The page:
Strong Indian influence at CWAE event


Indian artistes, in collaboration with local talent, make the CWAE event a memorable one, reports SAI NARAYAN


It was a memorable evening for visitors to the Canning World Arts Exchange (CWAE) free event at the Shelley foreshore in Perth on February 1. The second year of this unique international arts event featured performances by master musicians from India, the Fremantle Symphony Orchestra, UWA Choral Society, the Temple of Fine Arts, WA Dance Sport Champions, and the Middar Aboriginal Dance Company.

The performances began after a traditional welcome to the country speech by an Aboriginal elder. The Shelley foreshore is a beautiful landscape set on the Canning River with plenty of grassy areas to set up a picnic. Hundreds of people turned up to enjoy the event and soak up the atmosphere of an international arts exchange.

The musicians from India were aptly described as ‘maestros’ by the compere. Artistes Sameer Rao on the bansuri (Indian Bamboo flute), Manish Pingle on the mohan veena (Indian slide guitar), Vicky on the tabla and Tao Issaro, percussionist, enthralled the audience with their mesmerising music.

As the musicians wound up their routine, the University of Western Australia Choral Society (UWACS) artistes, all dressed in white, came on to perform a collaborative routine with the Temple of Fine Arts (TFA) dancers. The chorus provided a backdrop of Sanskrit chants from the rig veda as the TFA dancers rendered a dramatic performance entitled ‘Ahuti’.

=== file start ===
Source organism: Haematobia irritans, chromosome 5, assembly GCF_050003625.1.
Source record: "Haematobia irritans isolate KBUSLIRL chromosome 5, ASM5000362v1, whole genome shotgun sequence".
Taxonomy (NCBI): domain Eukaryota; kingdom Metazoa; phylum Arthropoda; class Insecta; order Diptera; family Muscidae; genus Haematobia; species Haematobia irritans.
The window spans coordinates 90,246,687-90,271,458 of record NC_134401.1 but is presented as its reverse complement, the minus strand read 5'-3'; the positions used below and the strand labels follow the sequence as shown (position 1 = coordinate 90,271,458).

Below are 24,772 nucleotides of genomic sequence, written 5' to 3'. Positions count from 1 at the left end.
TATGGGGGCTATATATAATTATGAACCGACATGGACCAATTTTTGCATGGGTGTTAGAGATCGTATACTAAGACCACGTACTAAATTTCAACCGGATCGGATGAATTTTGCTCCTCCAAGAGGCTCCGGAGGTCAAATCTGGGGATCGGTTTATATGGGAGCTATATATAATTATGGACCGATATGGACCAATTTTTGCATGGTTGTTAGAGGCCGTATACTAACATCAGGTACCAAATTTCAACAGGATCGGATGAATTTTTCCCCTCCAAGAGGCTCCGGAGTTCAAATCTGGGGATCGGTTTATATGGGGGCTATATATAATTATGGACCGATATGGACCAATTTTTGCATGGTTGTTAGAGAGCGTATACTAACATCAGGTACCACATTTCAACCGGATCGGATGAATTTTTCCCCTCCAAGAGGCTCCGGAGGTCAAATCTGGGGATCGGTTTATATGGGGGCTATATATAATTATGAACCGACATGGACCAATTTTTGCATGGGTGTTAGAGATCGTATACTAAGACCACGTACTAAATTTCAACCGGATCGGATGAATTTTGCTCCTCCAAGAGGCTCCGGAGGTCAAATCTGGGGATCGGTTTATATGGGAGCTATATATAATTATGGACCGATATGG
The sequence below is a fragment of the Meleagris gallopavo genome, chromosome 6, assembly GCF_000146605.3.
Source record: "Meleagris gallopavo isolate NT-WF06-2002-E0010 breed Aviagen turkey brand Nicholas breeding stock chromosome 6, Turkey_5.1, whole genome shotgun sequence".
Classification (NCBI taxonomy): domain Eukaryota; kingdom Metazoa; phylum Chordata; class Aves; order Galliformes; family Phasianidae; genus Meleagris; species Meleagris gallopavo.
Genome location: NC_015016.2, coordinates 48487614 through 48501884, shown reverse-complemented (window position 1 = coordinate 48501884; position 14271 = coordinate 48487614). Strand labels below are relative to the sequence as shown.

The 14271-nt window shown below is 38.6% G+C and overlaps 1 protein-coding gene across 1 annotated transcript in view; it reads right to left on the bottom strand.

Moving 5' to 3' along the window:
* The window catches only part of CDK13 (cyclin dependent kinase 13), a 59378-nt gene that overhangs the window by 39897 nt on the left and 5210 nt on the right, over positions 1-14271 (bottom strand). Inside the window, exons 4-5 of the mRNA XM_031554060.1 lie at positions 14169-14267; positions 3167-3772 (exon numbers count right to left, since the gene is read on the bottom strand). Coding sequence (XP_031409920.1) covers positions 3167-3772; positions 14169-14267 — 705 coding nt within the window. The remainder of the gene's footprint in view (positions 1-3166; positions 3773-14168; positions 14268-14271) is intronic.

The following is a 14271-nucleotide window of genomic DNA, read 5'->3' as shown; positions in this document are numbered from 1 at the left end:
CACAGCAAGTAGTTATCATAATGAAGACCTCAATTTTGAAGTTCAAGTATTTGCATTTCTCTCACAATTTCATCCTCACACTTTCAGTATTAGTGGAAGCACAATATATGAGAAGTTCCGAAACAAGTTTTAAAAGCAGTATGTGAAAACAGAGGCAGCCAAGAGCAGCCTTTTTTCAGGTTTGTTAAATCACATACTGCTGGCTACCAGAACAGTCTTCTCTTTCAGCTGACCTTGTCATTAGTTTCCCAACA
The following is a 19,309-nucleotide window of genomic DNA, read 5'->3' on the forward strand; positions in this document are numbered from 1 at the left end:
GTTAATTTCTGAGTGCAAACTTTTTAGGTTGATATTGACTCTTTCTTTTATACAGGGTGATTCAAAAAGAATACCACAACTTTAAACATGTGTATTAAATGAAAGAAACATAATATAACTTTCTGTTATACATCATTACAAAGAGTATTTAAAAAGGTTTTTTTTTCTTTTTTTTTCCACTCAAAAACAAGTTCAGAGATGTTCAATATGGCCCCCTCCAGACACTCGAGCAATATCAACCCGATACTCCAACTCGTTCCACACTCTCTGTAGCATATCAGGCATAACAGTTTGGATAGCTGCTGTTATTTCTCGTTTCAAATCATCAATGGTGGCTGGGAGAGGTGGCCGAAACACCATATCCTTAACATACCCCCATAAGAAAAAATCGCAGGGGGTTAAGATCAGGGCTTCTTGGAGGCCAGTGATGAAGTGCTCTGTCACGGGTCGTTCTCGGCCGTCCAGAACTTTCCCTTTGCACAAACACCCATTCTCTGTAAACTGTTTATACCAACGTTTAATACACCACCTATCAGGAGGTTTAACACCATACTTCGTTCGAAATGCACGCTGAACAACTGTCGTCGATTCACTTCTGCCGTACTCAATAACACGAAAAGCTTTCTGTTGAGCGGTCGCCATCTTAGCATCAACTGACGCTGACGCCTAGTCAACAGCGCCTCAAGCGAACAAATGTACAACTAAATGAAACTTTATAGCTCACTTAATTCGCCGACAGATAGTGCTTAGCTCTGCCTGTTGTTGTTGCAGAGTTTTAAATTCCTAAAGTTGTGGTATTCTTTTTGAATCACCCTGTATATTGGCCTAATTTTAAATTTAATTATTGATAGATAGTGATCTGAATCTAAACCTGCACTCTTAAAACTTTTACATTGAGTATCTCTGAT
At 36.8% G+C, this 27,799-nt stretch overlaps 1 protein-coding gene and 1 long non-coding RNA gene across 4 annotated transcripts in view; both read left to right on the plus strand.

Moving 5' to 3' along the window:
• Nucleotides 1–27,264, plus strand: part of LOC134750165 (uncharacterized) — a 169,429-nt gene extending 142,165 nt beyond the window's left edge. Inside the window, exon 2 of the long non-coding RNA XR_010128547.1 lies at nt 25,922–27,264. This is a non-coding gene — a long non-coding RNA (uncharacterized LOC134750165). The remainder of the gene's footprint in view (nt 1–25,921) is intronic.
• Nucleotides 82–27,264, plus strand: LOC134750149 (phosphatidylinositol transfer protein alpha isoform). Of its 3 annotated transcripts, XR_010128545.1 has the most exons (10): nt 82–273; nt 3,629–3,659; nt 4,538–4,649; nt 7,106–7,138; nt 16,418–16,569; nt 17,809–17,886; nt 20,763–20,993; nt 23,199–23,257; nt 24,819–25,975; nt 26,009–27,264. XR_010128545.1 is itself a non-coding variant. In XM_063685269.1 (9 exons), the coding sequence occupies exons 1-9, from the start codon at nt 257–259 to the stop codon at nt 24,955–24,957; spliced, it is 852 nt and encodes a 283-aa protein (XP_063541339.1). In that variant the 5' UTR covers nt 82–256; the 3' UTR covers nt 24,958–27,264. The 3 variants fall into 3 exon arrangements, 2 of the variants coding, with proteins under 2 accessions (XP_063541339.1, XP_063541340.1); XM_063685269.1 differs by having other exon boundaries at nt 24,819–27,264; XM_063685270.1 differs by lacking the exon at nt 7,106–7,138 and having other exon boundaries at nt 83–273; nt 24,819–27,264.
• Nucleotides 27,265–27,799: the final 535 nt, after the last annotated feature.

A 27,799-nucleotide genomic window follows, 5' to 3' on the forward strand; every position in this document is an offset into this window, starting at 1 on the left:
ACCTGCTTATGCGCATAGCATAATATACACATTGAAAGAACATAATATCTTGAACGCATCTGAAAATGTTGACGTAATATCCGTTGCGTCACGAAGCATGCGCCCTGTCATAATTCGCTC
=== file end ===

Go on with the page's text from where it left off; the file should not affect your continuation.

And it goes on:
Painting is usually not considered as a performance which live audiences can enjoy, unlike dance or music. However, visual artist Sarasa Krishnan wowed the audience, combining music and dance movements while painting a canvas on stage in front of a live audience. Sarasa and an associate  produced fantastic paintings of an Indian woman in a sari and Krishna playing a flute, leaving the audience spellbound. And they painted despite a strong breeze which made their canvas move around all the time.

“Painting on a moving canvas was a challenging but invigorating experience. The wind factor was a force to reckon with”! Sarasa told Indian Link.

So how did she get the idea of combining these art forms?

Said Sarasa, “I am basically a dancer and choreographer, and this invariably influences my work as a visual artist. A dancer is inherently a musician, a painter, a designer, and much more. When you allow yourself the freedom to ‘play’, a wondrous world is revealed. Only one requirement is necessary: an artiste has to be fearless”.

“Philip Glass’ opera ‘Satyagraha‘, played by the Fremantle Philharmonic Orchestra and sung by the WA Choral society provided an exhilarating musical backdrop that infused the movement painting! The audience being in close contact was certainly a catalyst on this incredible evening”, she added.

Among her many accomplishments, Sarasa is artistic director of the TFA and deputy director of SMV.

About the event, Sarasa acknowledged organiser John Mclaughlin, Arts and Cultural Events Officer of the Canning council’s accomplishment. “(He) is an artiste himself, and is not afraid to take chances. Such multicultural exchanges within the community will foster a greater harmony within our society. Many more councils should follow his lead in creating such sizzling events that truly bring various cultures together”, she said.

The evening’s performance had many other artistes of high calibre including those of the Fremantle Philharmonic Orchestra who showed commitment in learning and executing compositions from the rig veda and Philip Glass’ Satyagraha musical piece. The audience was treated to a delightful mix of local and international talent, which is the whole purpose of the art exchange program. In 2014, the TFA and Indian artistes in collaboration with local talent, presented a remarkable performance.